Bill DoarJAN 27, 2023 • I grew up living at 107 Cannon Street just across Front from the Tarbox home and riverfront property. Glennie Tarbox and I have been friends for 80 plus years. We spent many hours playing and dreaming on this property. I recall the first fish house. I am sad to see the property change; however the Tarbox has the right to do with their property as they please. Hopefully the new owners will see to it that the property is not abused TinaJAN 24, 2023 • Hate to hear this. We have done a lot of business here. Palmetto State Seafood I'm Moncks Corner is really good too if you looking for a new place. Very nice people and clean store. Independent will be greatly missed by many.Jeff WildesJAN 23, 2023 • I’d like to offer a different view from the majority of comments. I don’t have a vested interest in this other than presenting a balanced view. I don’t even know the owner of Independent Seafood. I agree that it is sad when a business like this closes. Any business that’s operated for 80 years has earned the right to generate a host of emotions when it closes. I was only an occasional customer but I’m sure their regular customers will miss them greatly. However, I don’t think it is fair to be critical of the owner for selling, the buyer for buying, or the City for permitting a different use of the land. The owner has invested significant financial resources and much of his life into this business. He’s taken enormous personal financial risk to operate this business. He’s benefitted during the good times but suffered during the difficult years. It is his property and he has the right to sell it to the highest bidder in order to provide a retirement for him and his family and a legacy for his heirs. The buyer is also taking enormous personal financial risk to invest into a property that he/she has no guarantee of any financial reward. According to the news article, the property will be developed into homes, something frequently mentioned as a scarcity in the City and often questioned as to why the City doesn’t have more. Oddly enough, the City is often accused of being the reason for the shortage of housing within its boundaries because of being too restrictive in its ordinances. Yet, here it is accused of just the opposite for allowing homes to be built here. I’m not faulting the writers who lament the passing of an era, the loss of an icon, etc. These are legitimate and appropriate emotions and I suspect the owner of Independent Seafood appreciates the impact they have had on the community. It is not necessary however to have a “bad guy” in the story. Any of the readers of this story (or anyone else for that matter) could have purchased the business and continued it in its present structure if they had made an appropriate offer. Additionally, someone could still go offer the buyer a high enough price, buy it from him and continue it as a seafood business. Changes come — they are inevitable. Why not be grateful to the owner of Independent Seafood for its years of service to the community, encouraging and supportive to the buyer in his/her new venture, and thankful to the City for providing a much needed resource.A. HarterJAN 23, 2023 • That is a shame. Folks could try Postons.B.M. HowellJAN 23, 2023 • We are losing our family atmosphere to the bars and lowlife. Next they will want to bring in the gambling boats in place of the shrimp boats and loose all of our history. Whose getting the payoffs?R. High JAN 23, 2023 • People have a right to do what they will with their property, for a better life, generational money, whatever. The question of historic or economic significance is in the hands of local officials. They decide what buildings and etc to allow and what not to allow.PJAN 23, 2023 • It is all about the $$$ that we will be losing all of our history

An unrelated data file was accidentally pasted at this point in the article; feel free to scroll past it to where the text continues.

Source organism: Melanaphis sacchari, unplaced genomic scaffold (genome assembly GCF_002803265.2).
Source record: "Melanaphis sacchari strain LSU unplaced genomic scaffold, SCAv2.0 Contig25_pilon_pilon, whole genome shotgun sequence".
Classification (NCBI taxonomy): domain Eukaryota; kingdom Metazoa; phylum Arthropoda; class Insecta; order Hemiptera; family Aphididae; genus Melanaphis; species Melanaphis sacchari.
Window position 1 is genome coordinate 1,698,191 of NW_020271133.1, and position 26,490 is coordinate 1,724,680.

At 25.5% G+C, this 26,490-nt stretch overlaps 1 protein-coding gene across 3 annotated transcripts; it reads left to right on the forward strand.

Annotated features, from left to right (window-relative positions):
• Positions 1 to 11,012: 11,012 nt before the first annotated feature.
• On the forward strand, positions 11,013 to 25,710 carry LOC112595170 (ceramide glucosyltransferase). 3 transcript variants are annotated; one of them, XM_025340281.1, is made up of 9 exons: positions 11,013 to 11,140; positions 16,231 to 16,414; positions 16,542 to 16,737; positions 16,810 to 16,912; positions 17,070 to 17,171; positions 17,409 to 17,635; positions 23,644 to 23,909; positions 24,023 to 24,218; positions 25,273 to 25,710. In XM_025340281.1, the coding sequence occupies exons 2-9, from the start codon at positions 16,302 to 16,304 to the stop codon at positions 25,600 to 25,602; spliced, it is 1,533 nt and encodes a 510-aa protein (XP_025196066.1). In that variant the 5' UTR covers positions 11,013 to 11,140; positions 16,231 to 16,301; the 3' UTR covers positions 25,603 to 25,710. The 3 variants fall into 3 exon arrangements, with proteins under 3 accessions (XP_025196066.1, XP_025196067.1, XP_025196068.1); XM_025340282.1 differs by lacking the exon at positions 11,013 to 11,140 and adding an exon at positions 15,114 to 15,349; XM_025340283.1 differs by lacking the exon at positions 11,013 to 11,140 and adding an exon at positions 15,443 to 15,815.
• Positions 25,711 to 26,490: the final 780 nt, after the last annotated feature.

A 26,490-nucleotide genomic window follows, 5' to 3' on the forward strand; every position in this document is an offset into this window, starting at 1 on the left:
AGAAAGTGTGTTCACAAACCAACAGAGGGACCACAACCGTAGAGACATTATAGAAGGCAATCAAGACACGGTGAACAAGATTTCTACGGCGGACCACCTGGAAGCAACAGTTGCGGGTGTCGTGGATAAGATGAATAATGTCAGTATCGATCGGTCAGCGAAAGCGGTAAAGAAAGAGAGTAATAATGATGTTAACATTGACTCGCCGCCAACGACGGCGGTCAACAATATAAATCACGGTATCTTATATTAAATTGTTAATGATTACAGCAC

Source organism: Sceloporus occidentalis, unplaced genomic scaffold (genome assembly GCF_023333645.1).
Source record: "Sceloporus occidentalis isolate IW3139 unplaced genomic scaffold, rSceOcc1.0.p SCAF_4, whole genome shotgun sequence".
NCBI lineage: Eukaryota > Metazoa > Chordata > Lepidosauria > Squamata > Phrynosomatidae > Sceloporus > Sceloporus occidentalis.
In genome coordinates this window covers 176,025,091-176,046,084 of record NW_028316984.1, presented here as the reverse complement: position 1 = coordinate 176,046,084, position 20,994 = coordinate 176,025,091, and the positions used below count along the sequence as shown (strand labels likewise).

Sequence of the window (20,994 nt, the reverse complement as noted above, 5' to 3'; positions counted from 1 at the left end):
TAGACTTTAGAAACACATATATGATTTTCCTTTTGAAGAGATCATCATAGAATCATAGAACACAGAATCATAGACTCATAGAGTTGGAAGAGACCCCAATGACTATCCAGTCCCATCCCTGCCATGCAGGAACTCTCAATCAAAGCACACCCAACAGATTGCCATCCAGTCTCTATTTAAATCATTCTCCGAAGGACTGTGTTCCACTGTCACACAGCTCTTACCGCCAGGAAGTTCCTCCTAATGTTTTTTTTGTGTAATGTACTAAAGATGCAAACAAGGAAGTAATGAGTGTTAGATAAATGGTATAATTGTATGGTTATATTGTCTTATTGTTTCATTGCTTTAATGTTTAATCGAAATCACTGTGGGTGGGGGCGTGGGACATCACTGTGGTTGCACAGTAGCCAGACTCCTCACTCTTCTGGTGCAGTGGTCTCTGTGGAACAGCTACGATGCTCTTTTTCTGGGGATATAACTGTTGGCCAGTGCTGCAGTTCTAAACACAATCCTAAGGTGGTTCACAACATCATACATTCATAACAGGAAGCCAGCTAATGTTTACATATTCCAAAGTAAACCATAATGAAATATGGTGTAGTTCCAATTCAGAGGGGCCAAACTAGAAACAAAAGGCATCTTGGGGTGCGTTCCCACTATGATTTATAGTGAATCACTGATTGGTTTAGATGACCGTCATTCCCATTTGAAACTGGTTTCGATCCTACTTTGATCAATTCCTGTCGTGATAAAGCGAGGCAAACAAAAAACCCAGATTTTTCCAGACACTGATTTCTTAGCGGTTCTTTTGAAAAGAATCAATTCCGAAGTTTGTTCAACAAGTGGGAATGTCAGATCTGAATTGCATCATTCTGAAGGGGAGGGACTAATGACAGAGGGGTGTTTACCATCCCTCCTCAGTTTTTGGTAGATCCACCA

Plantersville Elementary School – with 68 students currently enrolled – is the smallest elementary school in South Carolina.Because of that, some Georgetown County School Board members are asking if it is worth the cost to keep the school open or if it would be better for those students to attend Kensington Elementary and/or Browns Ferry Elementary. During Tuesday’s school board meeting, Board member Patti Hammel said she feels it is time to at least begin exploring the id...